If you do have to start back from square one, you can always take your dog to a pet store to have them done. I found that while I was training Roxy to trust me, she had no problem trusting the people at the pet store.

That helped keep her nails from getting out of control and allowed me to maintain a S-L-O-W and proper introduction of the dremel at home.
 

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LOVE my big cordless dremel for any dog with black nails! I'm way too scared to clip black nails, and they know it. And he gets a total cookie jackpot at the end. Is it a bad thing when your dog is so Pavlovian-conditioned that he drools at the sight of the dremel? lol
 

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My dogs are a study in contrast when it comes to nails. My Rattie Lucky is either a 3 person or 2 people and a muzzle job. Has been his entire life. I have to take him to the vet to get his nails done, because I can either hold him, or cut his nails, but I can't do both at the same time. Ilka just lays there and lets me use either clippers or a grinder. If you decide to go with a grinder, PetEdge has one with a built-in light on the tip. That's the one I have.
 
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I used to clip too but found I got the quick a lot. I have switched to the dremmel as well now and I would never go back.
I would try, like the others said, going back a step again. When I was getting our girls used to the dremmel they used to get a high reward treat after each nail was done. I'd start with just a touch of the dremmel to their nail and then treat. Then I'd grind and treat. Then I worked my way up to doing the entire nail, treat. Slowly over time (not in the same session) I worked my way to one high reward treat per paw, instead of per nail. Maybe you could try a similar technique with the clippers. Just touch the nail and treat, then a small cut and treat. Etc.
 

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Discussion Starter · #11 ·
Thanks, guys. I was thinking dremel, I guess that's the answer. In the meantime, moona, I think I'll take him in just to get those three nails clipped.

This whole thing is a bummer though, cuz we'd gotten so far. He was fearless! Now back to square one.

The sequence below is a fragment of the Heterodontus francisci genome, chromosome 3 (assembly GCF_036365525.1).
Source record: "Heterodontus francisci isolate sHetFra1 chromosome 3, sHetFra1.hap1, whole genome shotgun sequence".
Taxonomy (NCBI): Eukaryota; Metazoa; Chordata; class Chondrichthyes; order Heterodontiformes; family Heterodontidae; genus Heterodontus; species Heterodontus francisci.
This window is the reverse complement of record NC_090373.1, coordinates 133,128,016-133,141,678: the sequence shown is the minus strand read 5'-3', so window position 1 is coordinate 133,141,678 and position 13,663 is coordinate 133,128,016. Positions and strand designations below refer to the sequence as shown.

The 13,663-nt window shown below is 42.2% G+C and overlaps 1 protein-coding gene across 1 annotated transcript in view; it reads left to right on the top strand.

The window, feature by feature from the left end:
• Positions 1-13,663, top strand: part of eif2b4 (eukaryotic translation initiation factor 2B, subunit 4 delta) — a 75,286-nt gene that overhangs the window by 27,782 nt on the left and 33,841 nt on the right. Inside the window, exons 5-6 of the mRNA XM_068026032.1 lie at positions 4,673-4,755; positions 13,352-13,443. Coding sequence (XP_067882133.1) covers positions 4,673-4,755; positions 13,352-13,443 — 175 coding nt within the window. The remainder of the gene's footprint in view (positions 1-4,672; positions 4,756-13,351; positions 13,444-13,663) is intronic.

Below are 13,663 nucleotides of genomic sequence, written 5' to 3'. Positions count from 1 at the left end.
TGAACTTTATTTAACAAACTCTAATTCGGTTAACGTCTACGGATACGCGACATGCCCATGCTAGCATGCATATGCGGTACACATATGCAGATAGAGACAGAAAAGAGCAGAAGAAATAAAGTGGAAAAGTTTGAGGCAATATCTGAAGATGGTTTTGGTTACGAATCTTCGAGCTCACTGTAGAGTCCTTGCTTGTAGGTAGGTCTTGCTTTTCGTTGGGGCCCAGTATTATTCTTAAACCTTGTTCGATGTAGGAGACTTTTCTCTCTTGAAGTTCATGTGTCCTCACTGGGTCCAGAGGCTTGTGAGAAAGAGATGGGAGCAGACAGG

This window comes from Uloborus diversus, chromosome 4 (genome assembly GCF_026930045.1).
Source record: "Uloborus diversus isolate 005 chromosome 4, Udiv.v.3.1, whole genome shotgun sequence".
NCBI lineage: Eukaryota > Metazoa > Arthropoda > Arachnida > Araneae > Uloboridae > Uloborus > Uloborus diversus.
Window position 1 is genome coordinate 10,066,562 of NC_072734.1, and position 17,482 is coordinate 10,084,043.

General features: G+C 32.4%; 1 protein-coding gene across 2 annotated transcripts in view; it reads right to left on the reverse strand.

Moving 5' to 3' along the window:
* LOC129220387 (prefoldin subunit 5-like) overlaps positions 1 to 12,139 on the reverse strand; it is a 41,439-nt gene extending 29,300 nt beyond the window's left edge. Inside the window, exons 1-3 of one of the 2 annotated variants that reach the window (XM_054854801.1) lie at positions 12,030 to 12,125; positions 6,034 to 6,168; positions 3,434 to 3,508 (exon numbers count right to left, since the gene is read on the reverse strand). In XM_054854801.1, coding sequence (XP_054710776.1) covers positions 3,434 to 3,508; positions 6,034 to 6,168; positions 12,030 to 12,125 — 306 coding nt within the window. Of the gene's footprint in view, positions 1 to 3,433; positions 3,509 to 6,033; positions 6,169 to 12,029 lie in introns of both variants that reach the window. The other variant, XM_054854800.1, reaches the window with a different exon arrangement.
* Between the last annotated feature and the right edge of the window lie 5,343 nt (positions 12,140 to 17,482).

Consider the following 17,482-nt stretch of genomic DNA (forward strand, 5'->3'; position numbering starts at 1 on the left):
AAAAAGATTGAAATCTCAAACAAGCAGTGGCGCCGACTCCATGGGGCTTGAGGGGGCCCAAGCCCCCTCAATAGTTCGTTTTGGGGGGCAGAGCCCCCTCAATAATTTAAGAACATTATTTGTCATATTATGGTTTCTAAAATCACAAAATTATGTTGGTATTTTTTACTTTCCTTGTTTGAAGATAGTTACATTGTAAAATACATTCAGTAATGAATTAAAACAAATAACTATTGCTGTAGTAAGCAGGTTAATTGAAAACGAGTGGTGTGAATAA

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I agree with the majority. Dremmel! Its the way to go. Once you get the hang of it. Its great! I have only quicked once or twice by accident. The second to last time I did Kryah's right to the quick on purpose to try and shorten her nails some and she was fine. A little uncomfortable. Then when I did them the next time she didnt give me any trouble. For me, I have hurt the terriers less using a dremmel. Kyrah has only been dremmeled.
 

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Jaspernator's post reminded me of how natural horsemanship trainers tell you to get horses over something that stresses them:
Consider everything in time increments of 10 (10 seconds, 10 minutes, whatever you need). Start with applying the 'stress' for 1, resting for 9. Then increase to 'stress' for 2, rest for 8. You get the idea. The more stressful something is, the shorter you apply it and the longer you wait before doing it again, until you can increase the time to half and half, and more! Good luck. Put your Patient Hat on for this. :)
 

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what i've learned over the past 5 years... if you make a big deal of quicking, the dobe will make a big deal of it. Quicking, unfortunately, is a fact of life for us. I am not perfect, I don't quick every time, but sometimes it does happen. He'll pull the foot back, sometimes give a half hearted half bark, but I tell him still and we finish the nails. Then I dabble quik stop on the affected nails(s), I pat him good boy, and we go off for a walk or something else he likes doing. He forgets about the quicking pretty quickly (ooo, a pun ). Oh, and we dremel as well.